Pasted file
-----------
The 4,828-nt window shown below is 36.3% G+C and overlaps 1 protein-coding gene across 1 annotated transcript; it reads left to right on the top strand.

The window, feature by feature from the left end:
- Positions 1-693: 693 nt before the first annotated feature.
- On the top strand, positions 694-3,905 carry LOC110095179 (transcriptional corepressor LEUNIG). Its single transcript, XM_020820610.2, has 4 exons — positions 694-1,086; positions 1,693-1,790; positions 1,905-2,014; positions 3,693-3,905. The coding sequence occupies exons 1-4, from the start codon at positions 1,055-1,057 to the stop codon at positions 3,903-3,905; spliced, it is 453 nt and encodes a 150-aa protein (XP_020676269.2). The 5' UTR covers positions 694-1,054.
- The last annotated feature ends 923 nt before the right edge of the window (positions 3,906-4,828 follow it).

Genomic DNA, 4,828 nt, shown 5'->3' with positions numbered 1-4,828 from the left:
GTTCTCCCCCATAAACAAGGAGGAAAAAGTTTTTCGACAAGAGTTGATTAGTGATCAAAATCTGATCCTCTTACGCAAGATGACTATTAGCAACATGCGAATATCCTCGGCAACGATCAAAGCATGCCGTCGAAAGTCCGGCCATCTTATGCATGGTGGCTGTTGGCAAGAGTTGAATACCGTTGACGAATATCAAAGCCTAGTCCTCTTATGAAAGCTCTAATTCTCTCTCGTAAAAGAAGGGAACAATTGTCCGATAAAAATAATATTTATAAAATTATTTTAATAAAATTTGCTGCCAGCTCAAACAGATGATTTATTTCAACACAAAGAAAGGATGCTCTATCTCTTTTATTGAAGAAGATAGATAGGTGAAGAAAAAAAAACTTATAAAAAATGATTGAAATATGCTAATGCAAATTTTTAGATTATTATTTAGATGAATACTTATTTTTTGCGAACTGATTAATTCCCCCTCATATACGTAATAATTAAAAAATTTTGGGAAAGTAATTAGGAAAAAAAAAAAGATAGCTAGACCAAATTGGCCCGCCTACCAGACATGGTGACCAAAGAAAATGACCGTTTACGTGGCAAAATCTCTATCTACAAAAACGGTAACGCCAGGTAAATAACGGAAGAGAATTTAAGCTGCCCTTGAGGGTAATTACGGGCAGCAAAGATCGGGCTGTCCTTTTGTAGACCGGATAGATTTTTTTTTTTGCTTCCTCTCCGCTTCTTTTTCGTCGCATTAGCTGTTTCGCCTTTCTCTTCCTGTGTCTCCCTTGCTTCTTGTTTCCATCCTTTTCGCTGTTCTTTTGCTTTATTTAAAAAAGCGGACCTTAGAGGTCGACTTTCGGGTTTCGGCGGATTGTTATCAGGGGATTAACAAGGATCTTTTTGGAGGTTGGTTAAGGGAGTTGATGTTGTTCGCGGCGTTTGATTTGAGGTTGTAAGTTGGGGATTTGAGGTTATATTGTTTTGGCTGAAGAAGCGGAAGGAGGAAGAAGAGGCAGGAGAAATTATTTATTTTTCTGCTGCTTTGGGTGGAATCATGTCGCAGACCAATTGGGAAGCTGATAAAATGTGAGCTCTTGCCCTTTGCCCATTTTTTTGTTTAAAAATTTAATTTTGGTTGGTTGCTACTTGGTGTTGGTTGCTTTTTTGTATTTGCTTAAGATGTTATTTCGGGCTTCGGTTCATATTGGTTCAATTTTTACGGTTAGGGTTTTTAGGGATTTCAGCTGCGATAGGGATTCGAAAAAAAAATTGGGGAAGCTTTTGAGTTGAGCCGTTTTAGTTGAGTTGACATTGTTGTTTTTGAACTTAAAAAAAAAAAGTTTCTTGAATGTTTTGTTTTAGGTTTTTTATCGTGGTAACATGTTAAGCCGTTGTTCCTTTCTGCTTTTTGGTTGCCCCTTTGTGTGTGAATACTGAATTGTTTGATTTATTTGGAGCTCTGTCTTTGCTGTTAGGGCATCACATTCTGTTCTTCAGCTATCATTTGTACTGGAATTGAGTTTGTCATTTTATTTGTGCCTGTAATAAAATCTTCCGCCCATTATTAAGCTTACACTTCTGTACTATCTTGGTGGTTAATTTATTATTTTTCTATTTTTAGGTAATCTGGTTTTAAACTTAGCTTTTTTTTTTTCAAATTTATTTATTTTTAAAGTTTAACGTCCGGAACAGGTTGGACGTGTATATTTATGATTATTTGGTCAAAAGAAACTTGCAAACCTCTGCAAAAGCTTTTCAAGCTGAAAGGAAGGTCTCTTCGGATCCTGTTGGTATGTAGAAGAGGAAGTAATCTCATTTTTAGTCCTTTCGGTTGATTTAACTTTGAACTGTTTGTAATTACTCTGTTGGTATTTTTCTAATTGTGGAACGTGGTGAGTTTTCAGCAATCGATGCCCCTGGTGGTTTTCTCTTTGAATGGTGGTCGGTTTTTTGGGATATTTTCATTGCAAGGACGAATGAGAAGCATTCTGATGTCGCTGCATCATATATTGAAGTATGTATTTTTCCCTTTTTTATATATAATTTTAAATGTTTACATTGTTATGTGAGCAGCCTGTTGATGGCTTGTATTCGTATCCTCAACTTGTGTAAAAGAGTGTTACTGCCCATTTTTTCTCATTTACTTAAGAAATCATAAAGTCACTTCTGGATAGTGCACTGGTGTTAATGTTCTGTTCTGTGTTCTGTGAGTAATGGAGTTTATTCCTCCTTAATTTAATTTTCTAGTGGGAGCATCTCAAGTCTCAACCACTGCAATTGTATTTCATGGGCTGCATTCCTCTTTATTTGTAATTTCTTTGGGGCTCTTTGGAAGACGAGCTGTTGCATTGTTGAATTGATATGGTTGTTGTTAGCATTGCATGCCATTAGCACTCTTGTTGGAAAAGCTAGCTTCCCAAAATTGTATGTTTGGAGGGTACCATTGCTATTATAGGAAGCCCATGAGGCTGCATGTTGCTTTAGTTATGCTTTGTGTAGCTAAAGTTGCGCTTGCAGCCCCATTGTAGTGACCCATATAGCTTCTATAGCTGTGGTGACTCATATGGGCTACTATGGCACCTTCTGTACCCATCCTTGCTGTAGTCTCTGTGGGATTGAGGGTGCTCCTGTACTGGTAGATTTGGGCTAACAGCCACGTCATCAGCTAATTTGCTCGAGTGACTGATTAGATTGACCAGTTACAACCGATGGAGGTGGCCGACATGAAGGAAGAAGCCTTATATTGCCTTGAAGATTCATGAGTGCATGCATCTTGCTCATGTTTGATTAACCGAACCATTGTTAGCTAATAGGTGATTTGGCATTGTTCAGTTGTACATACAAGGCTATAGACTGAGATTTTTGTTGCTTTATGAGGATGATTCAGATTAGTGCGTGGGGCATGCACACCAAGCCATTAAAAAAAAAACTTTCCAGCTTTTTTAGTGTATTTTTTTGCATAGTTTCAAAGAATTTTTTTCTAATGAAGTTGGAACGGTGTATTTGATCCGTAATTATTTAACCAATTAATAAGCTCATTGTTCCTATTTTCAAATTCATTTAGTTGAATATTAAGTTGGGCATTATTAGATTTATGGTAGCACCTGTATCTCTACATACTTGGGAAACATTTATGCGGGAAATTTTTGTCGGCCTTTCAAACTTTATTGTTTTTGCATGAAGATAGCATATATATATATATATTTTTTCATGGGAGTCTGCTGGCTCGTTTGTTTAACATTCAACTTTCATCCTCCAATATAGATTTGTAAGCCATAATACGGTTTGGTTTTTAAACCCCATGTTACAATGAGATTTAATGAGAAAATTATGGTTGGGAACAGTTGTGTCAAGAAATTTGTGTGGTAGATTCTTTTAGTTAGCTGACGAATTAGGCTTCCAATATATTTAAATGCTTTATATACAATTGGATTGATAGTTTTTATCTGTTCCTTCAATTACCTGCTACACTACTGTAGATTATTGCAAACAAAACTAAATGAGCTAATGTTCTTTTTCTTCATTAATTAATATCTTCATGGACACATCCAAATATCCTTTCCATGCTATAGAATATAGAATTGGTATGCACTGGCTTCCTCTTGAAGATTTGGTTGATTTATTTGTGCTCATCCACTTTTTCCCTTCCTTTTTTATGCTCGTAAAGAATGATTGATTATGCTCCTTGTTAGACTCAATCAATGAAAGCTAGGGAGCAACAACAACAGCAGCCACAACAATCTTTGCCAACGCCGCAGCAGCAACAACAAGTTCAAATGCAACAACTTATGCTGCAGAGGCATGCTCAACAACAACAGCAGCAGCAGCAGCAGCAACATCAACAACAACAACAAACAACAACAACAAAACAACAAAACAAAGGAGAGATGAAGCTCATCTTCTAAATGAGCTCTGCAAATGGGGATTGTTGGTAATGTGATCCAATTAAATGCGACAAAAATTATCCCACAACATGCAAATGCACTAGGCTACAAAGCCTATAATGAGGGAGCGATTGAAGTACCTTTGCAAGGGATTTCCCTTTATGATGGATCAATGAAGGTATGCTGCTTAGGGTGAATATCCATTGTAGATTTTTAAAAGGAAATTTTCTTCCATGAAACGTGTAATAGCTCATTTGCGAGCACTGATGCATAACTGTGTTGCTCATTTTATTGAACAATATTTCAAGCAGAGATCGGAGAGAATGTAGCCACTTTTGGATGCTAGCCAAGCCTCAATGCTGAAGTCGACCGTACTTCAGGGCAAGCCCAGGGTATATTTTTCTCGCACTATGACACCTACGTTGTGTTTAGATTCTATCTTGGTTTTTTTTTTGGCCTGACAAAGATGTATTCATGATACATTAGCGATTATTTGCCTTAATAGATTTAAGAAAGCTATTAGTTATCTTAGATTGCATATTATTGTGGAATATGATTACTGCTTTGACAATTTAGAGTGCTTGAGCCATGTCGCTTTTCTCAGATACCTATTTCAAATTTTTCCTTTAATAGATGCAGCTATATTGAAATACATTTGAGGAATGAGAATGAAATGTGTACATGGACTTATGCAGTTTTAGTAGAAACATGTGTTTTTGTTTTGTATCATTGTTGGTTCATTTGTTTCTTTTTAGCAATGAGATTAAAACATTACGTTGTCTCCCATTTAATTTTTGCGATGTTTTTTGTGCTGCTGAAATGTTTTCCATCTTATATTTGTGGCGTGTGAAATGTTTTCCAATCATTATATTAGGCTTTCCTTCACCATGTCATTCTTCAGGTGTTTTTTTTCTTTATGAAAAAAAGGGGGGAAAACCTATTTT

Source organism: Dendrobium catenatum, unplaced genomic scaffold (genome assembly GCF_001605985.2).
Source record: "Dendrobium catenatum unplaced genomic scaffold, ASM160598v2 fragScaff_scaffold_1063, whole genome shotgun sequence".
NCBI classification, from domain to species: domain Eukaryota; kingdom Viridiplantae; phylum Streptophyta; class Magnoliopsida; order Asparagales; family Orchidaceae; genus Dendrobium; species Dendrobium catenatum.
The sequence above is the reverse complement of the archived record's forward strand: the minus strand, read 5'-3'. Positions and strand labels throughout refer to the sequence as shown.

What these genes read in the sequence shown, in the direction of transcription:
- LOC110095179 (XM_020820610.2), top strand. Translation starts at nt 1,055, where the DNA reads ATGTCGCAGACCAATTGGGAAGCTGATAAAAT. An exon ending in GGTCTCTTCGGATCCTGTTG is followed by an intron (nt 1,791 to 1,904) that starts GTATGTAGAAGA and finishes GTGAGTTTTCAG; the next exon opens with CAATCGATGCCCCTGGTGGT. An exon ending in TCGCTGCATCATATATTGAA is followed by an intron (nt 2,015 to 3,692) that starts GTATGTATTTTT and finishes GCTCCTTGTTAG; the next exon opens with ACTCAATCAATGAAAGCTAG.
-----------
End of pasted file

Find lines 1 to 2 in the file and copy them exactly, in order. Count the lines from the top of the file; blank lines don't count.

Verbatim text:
The 4,828-nt window shown below is 36.3% G+C and overlaps 1 protein-coding gene across 1 annotated transcript; it reads left to right on the top strand.

The window, feature by feature from the left end: